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Year's Best Sf: 6 (Year's Best SF (Science Fiction)) Mass Market Paperback – 3 Aug 2001
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Top customer reviews
This series, ably edited by David G Hartwell, goes head to head with the Gardner Dozois series and a whole subspecies of other annual compilations which somehow survive to re-emerge next year, so good luck to them.
This volume purports to be the best SF of 2000. I say purports to be since the publishing history is a little strange, giving a first paperback publication date of June 2000, when some of the stories included were not published until July/August 2000. Looking at the publication dates of the stories included we notice that, yes, it seems that possibly all of the work included comes from a time before August 2000, which is unfortunate if your excellent SF story was published in, say, November 2000.
This volume (no 6) comprises of:-
The Reef - Paul J McAuley (Skylife Ed Benford/Zebrowski 2000)
Reality Check - David Brin (Nature, Vol 404 2000)
The Millennium Express - Robert Silverberg (Playboy, Jan 2000)
Patient Zero - Tananarive Due (F & SF 2000)
The Oort Crowd - Ken MacLeod (Nature, Vol 406 2000)
The Thing About Benny - M Shayne Bell (Vanishing Acts, Tor 2000 Ed Ellen Datlow)
The Last Supper - Brian Stableford (Science Fiction Age, Mar 2000)
Tuberculosis Bacteria Join UN - Joan Slonczewski (Nature, Vol 405 2000)
Our Mortal Span - Howard Waldrop (Black Heart, Ivory Bones, Avon Books/Eos, Ed Ellen Datlow and Terri Wilding)
Different Kinds of Darkness - David Langford (F & SF, Jan 2000)
New Ice Age, or Just Cold Feet? - Norman Spinrad (Nature, Vol 405 2000)
The Devotee - Stephen Dedman (Eidolon #29/30 2000)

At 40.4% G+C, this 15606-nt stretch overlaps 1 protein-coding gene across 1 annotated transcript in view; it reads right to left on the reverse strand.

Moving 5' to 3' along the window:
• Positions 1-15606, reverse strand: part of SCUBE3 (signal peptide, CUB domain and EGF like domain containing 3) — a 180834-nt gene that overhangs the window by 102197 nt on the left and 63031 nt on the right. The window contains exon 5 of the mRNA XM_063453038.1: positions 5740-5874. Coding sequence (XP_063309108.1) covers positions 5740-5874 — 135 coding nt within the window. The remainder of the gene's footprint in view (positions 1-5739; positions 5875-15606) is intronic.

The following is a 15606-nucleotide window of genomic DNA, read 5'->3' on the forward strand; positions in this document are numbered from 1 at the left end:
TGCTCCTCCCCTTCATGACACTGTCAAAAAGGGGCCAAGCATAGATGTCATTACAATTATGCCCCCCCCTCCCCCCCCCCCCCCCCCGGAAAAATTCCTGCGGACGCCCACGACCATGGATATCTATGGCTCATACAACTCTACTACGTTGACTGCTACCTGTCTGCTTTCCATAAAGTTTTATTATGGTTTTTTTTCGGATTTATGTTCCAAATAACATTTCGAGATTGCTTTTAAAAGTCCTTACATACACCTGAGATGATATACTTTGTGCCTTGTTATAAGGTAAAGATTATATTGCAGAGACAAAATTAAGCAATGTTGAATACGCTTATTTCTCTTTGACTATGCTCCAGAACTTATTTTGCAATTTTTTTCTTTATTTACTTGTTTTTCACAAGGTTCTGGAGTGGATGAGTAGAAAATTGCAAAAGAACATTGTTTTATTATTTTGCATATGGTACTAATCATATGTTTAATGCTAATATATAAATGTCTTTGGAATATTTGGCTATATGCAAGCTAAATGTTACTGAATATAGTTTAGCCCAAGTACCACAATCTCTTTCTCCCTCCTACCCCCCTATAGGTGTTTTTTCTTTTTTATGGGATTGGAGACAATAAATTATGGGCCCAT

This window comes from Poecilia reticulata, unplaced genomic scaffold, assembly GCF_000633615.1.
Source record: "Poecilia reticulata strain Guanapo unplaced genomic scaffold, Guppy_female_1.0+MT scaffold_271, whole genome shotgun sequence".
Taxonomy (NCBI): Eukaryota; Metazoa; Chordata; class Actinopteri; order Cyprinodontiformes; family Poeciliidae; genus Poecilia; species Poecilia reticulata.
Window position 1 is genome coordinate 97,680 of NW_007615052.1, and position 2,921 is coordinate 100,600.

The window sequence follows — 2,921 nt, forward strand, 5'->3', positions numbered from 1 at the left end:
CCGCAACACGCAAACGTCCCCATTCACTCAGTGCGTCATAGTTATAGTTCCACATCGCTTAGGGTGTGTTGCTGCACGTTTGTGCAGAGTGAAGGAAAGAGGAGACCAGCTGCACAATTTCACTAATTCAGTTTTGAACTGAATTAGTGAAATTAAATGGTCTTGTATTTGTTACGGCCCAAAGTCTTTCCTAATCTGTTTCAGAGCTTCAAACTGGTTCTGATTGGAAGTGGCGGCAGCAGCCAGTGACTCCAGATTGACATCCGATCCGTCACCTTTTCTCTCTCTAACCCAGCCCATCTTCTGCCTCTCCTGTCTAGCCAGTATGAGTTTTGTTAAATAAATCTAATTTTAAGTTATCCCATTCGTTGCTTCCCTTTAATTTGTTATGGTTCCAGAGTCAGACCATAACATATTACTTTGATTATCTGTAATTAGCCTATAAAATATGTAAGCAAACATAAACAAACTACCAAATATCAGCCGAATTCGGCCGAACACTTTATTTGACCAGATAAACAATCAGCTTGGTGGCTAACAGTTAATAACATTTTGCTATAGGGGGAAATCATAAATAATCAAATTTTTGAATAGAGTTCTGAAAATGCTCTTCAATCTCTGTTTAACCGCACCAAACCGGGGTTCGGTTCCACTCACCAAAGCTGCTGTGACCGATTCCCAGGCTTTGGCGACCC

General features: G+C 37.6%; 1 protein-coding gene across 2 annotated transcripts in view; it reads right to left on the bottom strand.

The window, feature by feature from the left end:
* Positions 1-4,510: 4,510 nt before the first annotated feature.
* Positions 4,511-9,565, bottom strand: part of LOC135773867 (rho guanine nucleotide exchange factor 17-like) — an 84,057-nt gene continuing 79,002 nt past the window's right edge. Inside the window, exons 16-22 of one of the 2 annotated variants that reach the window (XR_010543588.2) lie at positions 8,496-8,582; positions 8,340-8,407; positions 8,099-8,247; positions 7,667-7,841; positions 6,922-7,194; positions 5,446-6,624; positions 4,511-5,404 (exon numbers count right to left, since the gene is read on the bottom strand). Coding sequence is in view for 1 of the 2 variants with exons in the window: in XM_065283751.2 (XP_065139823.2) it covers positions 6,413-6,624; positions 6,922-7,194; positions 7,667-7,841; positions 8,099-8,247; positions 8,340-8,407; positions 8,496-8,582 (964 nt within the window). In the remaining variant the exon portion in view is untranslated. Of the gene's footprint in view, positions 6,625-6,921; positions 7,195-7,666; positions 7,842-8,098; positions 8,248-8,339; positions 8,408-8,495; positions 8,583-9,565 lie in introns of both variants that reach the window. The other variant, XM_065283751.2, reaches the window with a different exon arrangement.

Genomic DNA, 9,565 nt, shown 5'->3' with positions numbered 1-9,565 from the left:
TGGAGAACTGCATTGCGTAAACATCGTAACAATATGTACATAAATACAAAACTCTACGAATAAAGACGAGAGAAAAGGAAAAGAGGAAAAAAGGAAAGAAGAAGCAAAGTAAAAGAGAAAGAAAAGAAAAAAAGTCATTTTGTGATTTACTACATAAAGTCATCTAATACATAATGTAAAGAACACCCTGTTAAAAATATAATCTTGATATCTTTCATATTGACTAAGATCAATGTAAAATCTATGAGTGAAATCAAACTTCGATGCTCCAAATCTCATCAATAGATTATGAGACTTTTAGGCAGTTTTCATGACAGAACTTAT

The Marriage of Sky & Sea - Chris Beckett (Interzone Mar 2000)
In The Days of the Comet - John M Ford (Nature, Vol 405 2000)
The Birthday of the World - Ursula K LeGuin (F& SF, Jun 2000)
Oracle - Greg Egan (F& SF, Jul 2000)
To Cuddle Amy - Nancy Kress (Asimov's, Aug 2000)
Steppenpferd - Brian W Aldiss (F&SF, Feb 2000)
Sheena 5 - Stephen Baxter (Analog, May 2000)
The Fire Eggs - Darrell Schweitzer (Interzone, Mar 2000)
The New Horla - Robert Sheckley (F&SF July 2000)
Madame Bovary, C'est Moi - Dan Simmons (Nature, Vol 407 2000)
Grandma's Jumpman - Robert Reed (Century, Spring 2000)
Bordeaux Mixture - Charles Dexter Ward (Nature, Vol 404 2000)
The Dryad's Wedding - Robert Charles Wilson (Star Colonies, 2000)
Built Upon The Sands of Time - Michael Flynn (Analog July/Aug 2000)
Seventy-Two Letters - Ted Chiang (Vanishing Acts, Tor 2000 Ed Ellen Datlow)
This anthology doesn't have the yearly review and "honourable mentions" list offered by Dozois. It is also less voluminous than Dozois mastodons and more focused on short stories, instead of novellas. Still, there is twenty seven stories to discover here and most of them are good - and some are REAL good. Also, only five of them figured also in Dozois selection (they are marked below with letters GD) therefore it is still economically sound to purchase both of those 2000 anthologies.
Below, my more detailed impressions with some limited SPOILERS
"Reef" by Paul J. McAuley - on one of Kuiper Belt dwarf planets a vacuum adapted life form is found. It can be very useful but isn't it also dangerous? This story is pretty interesting but it is also based on a "cliché" used and abused in books and movies since like always - evil greedy mad businessmen vs. holy altruistic rational scientists... Here it is so overblown that it hurts the story a little. (GD)
"Reality check" by David Brin - a 2-pages long ironic reflexion on immortality and how would it affect us... Not bad.